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Looking into the ICT crystal ball - and other thoughts on the industry

Recently Intergen was asked to help out Career Services with the ICT section of their website. Here are some of my thoughts on a few of the questions they pose – and hopefully they encourage some students to consider a career in IT.

What is the outlook for the ICT industry in the next 2 – 5 years? Good, average, poor? Why?
The outlook for the ICT industry in the next two to five years is excellent. Every year it gets more and more exciting to work in the industry. Having worked in the IT sector for 30 years I can tell you that every year has been better than the last (except maybe around the year 2000). As hardware, software and networking technologies improve and capabilities are extended, more business problems can be solved in innovative ways. Over time, scope, complexity and sophistication of technologies increase, which makes it a more stimulating and challenging environment to work in. So the challenge never lessens – in fact it becomes more and more interesting.

IT is now seen as a significant business enabler, and can help businesses look at new ways of working. It’s not just about developing cool new things, but about helping develop businesses. For example, think about what we had before TradeMe – classified ads and notes pinned up at the corner dairy.

Are there any key new technologies that are affecting the way people are working in the ICT industry? What are these?
At Intergen we are witnessing a move to more sophisticated products (such as Microsoft Dynamics CRM and NAV, Microsoft Office SharePoint Server (MOSS), EPiServer). These new products now deliver so much functionality straight out of the box that people can now use a large part of their budgets to really add some icing to the solution rather than exhausting most of their  budget just getting the basics.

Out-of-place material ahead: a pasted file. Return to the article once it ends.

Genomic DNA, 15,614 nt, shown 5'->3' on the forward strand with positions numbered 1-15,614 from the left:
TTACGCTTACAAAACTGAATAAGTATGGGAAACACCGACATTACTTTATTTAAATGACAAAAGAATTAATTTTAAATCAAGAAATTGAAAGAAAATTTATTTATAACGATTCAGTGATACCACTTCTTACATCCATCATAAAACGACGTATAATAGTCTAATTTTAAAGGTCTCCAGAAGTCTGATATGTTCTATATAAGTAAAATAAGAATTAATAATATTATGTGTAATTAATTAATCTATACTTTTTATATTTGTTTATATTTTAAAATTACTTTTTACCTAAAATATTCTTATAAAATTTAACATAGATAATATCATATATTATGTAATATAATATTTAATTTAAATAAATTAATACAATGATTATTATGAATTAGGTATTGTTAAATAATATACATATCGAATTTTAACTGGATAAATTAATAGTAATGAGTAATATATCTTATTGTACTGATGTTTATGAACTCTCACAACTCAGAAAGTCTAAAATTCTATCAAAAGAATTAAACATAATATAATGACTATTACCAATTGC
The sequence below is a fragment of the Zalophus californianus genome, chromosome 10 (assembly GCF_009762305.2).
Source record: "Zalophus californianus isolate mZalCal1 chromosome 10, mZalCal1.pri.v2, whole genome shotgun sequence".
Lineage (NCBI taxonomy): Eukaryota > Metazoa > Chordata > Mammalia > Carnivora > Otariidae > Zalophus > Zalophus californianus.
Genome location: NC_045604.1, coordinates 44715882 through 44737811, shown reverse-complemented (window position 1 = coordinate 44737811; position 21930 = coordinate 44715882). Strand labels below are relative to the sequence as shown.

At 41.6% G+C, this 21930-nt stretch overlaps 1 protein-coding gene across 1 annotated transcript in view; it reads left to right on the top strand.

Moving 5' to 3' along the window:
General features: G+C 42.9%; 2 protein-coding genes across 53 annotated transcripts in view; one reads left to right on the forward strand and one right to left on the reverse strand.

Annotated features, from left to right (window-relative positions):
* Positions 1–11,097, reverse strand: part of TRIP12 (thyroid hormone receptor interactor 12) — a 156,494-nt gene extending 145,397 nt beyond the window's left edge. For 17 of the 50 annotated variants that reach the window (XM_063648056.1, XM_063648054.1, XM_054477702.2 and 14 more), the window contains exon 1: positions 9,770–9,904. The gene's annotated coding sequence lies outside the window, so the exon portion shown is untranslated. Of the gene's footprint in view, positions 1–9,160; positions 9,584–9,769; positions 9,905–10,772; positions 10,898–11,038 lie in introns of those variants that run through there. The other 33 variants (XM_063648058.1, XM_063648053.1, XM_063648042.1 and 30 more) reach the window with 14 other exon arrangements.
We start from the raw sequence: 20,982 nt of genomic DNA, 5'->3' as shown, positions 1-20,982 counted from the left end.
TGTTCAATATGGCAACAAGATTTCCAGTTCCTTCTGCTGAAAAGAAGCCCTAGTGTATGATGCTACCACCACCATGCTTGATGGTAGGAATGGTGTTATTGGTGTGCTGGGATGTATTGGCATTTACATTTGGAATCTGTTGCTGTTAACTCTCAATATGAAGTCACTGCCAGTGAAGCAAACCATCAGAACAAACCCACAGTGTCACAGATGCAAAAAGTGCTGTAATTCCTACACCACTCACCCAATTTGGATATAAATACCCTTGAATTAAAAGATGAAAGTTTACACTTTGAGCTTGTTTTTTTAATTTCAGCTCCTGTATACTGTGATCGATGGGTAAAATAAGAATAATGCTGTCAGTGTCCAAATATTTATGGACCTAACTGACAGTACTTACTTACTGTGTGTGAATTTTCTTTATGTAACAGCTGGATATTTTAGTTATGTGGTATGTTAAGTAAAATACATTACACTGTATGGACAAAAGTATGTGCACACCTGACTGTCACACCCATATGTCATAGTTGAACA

Another significant change to the ways in which people are working is the rise of mobile solutions. Mobility is changing the landscape of our working lives and will continue to change the ways in which we work and do business. The price differential between mobile and wall-bound devices is shrinking, and these devices are becoming increasingly prevalent in our everyday lives, whether it’s PDAs, mobile phones, iPods or GPS tracking systems. All these mobile technologies can be integrated with IT solutions to offer more powerful, enriched capabilities that extend beyond the four walls. Consider the latest mobile banking offerings, where your bank balance or financial information is only a matter of an SMS away. And given that banks lead the way in the service industry, it won’t be long before other companies are following suit.

Is this affecting skill requirement for people working in this industry? How?
The advent of far more sophisticated products that deliver the majority of required functionality out of the box means that there is a rapidly growing requirement for people who can understand business processes and requirements, reducing the need for pure developers. This is manifesting itself as an increasing demand for people who have a combination of business and technical skills, either business-savvy technical people or technical-savvy business people, to fulfil a demand for business and technical analysts. This is not to say that the need for developers is abating, as they will always be needed to develop the products themselves and integrate various systems, but that a lot more straight implementations can happen without the need for developer intervention.

The ICT industry needs more people with the ability to think outside the square and see the big picture and then suggest different ways of doing things. In an industry that is ever changing and becoming more sophisticated and complex, where there are many different ways of doing things, it is essential that we have staff that can comprehend the many different options at hand for just a single situation, evaluate these and then decide upon the best course of action. This also necessitates creativity and lateral thinking, even in the most technical roles. Great new ideas can only be arrived at by thinking creatively and weighing up a myriad of possibilities.

Posted by: Paddy Payne, Director and Enterprise Architect | 24 September 2007

Tags: Career, ICT

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